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anonymous

  • one year ago

A thin rod with mass M = 5.85 kg is bent in a semicircle of radius R = 0.606 m (the figure below). (a) What is its gravitational force (both magnitude and direction) on a particle with mass m = 3.37×10-3 kg at P, the center of curvature? (b) What would be the force on the particle if the rod were a complete circle?

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  1. anonymous
    • one year ago
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  2. IrishBoy123
    • one year ago
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    i can help later

  3. anonymous
    • one year ago
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    thank you @IrishBoy123

  4. IrishBoy123
    • one year ago
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    |dw:1442784318789:dw|

  5. IrishBoy123
    • one year ago
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    you can start by using calculus the force between the central mass M , and the small elemental section of mass dm on the rod follows Newton's Law for gravitation, ie: \(\large |dF| = \frac{GMdm}{R^2}\) the force on dm acts inwardly toward the centre of the circle we can [and need] resolve it in the y direction [in the x direction, the force is symmetrical: overall, left and right, it nets off to zero]. so \(\large dF_y = -\frac{GMdm}{R^2} \, \sin \phi\), with the minus sign because it acts down the y axis we are given the overall mass, m, of the wire so we can say that mass dm of our small element, which subtends an angle \(d\phi\), is \(\large dm = m \times \frac{ d\phi}{\pi}\), which leaves us with : \[dF_y = -\frac{GMm \times \frac{ d\phi}{\pi}}{R^2} \sin \phi = -\frac{GMm}{\pi R^2} \sin \phi \, d\phi\] thus \[F_y = -\frac{GMm}{\pi R^2} \int\limits_{0}^{\pi} \, \sin \phi \, d\phi\] \[= -\frac{GMm}{\pi R^2} \left[ -\cos \phi \right]_{0}^{\pi} = \frac{GMm}{\pi R^2} \left[ \cos \phi \right]_{0}^{\pi} \] \[= -2\frac{GMm}{\pi R^2} \] and, here, we have: m [the rod] = 5.85 kg R [radius of rod] = 0.606 m M [the central particle] = 3.37×10-3 kg remember, the - sign just tells us that the force acts down the y axis if the rod were a complete circle,clearly symmetry would rule the day. the great thing is that we can complement that thought just using the maths. in that event we would have : \[F_y = -\frac{GMm}{\pi R^2} \int\limits_{0}^{\color{red}{2\pi}} \, \sin \phi \, d\phi \color{red} {= 0}\]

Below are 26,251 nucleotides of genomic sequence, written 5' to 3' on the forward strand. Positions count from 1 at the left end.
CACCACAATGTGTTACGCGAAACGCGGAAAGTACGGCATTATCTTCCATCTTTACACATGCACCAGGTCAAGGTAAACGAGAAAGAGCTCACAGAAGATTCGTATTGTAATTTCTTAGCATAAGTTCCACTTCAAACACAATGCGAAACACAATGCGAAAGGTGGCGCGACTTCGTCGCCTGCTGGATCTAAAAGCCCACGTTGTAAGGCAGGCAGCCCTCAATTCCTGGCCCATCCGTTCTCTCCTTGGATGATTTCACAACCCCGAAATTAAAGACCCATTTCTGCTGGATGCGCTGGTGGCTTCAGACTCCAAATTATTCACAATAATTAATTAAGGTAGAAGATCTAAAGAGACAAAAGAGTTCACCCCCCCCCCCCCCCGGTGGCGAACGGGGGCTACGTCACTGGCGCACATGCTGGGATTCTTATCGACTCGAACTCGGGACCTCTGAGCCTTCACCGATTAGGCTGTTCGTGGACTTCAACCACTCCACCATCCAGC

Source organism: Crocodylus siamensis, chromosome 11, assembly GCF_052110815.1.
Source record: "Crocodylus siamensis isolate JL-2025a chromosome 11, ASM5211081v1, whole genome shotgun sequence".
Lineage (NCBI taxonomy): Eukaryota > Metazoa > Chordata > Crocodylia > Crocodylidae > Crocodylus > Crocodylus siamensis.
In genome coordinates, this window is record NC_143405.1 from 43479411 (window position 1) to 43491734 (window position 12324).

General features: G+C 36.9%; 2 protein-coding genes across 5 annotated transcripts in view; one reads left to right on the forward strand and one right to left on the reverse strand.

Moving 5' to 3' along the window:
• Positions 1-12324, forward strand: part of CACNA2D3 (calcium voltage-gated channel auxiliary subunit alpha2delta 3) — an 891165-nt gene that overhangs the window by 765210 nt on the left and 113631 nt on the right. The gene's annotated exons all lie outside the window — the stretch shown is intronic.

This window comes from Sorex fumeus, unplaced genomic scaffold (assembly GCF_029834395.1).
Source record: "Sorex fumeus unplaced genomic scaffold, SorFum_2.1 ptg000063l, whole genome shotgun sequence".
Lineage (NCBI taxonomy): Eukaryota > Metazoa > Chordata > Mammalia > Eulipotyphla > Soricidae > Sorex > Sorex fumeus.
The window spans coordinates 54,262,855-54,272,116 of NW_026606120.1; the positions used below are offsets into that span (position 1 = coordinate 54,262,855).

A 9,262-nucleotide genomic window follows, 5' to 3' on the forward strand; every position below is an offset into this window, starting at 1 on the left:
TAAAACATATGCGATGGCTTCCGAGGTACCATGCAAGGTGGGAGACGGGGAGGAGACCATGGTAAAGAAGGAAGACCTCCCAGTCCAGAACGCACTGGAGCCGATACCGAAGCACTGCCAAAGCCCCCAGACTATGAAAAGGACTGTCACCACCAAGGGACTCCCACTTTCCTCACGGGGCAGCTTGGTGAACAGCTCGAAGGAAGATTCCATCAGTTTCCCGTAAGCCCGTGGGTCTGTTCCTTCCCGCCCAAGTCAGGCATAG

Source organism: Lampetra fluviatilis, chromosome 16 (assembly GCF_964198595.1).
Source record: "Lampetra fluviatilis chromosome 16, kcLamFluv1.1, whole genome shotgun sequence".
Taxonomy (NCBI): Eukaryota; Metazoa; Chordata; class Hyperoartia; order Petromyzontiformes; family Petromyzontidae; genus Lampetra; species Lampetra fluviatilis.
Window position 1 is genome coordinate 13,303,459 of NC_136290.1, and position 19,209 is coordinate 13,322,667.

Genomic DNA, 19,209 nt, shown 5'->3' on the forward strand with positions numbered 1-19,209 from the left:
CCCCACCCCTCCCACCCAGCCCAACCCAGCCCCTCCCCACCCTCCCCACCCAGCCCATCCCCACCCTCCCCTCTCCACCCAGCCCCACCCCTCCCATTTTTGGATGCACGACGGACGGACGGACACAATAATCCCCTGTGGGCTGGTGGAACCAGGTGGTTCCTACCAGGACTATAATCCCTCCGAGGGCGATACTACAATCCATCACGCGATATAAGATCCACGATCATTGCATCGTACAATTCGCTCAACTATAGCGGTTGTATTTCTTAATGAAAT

6. IrishBoy123
    • one year ago
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    |dw:1442787001551:dw|

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